Re: Maybe just
Look folks. I really don't care about securing my password for Slashdot, The Register, or a multitude of other non-financial sites. Neither do many (I suspect most) other users. The password/account logic is imposed by the sites for their convenience, not mine. For them I reuse the same password within the limits of obscure and often conflicting length and content rules So does my wife, my kids, and (I suspect) damn near everyone.
Fifty plus years of computer work tell me that attempting to educate users or to force them to do things your way is pretty much a complete waste of time. I really believe that "crap" and reused passwords are part of the universe we live in. They aren't going away.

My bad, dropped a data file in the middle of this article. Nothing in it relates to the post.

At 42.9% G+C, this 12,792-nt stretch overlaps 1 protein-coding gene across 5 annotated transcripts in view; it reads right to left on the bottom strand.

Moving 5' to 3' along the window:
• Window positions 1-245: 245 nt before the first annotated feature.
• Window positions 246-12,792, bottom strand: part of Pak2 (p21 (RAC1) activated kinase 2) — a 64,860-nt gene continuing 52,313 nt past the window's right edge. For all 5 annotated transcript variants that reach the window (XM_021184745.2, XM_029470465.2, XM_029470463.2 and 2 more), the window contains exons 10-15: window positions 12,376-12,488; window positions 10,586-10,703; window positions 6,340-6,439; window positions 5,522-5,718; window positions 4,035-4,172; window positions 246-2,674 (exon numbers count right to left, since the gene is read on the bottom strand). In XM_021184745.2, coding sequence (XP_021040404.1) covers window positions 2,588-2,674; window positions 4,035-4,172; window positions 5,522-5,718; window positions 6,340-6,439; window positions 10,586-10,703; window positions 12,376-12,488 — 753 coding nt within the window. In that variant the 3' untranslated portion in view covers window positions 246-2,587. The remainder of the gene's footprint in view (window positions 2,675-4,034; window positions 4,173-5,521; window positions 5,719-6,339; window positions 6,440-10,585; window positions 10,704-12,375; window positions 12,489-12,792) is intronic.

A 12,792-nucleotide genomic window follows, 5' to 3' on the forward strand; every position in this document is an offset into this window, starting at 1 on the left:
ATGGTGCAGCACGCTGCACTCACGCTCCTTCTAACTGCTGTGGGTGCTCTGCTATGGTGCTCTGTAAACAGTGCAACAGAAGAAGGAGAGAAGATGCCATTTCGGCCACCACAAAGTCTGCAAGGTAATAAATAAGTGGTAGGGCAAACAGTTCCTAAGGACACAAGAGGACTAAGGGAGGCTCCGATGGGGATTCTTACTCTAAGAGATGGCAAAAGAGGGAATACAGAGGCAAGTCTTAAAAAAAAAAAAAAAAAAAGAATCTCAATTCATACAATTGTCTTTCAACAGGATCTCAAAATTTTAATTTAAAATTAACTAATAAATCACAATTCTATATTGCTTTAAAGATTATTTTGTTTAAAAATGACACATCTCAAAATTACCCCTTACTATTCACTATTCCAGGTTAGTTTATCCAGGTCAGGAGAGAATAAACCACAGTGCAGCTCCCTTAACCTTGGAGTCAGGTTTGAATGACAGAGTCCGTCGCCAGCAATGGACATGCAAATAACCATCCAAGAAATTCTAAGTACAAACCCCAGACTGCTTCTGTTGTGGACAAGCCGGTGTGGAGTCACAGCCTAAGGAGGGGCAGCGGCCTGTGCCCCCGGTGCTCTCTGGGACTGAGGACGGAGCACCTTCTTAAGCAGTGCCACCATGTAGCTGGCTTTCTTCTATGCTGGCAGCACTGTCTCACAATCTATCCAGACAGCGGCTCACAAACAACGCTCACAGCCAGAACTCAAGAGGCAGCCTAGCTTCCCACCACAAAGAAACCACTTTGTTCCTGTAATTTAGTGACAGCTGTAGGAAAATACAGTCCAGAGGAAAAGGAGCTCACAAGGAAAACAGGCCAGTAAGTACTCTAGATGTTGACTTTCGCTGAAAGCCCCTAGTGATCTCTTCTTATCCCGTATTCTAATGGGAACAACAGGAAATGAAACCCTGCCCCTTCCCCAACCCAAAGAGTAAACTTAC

User authentication is a huge problem. It's a problem that will, I think, quite likely eventually limit the utility of the Internet. Basically, the problem is that a website that is actually secure -- for example the US treasurydirect.gov -- is going to be horribly difficult to access and is likely to have other problems as when multiple individuals need to access an account.
Do I have an answer? Nope. If I did, I'd be working on a business plan, not posting here.
But I do think you folks should recognize that passwords don't work very well and, as far as I can see, probably can never be made to work much better than they do now.
(Interestingly, one organization that I actually need to interface with has a website that is perpetually broken in one way or another, but has something I'd thought to be unlikely -- an automated phone system that actually works. FWIW, It authenticates me by date of birth and postal code. Not great from a security point of view, but not awful, and better, considering the medium and all, than passwords).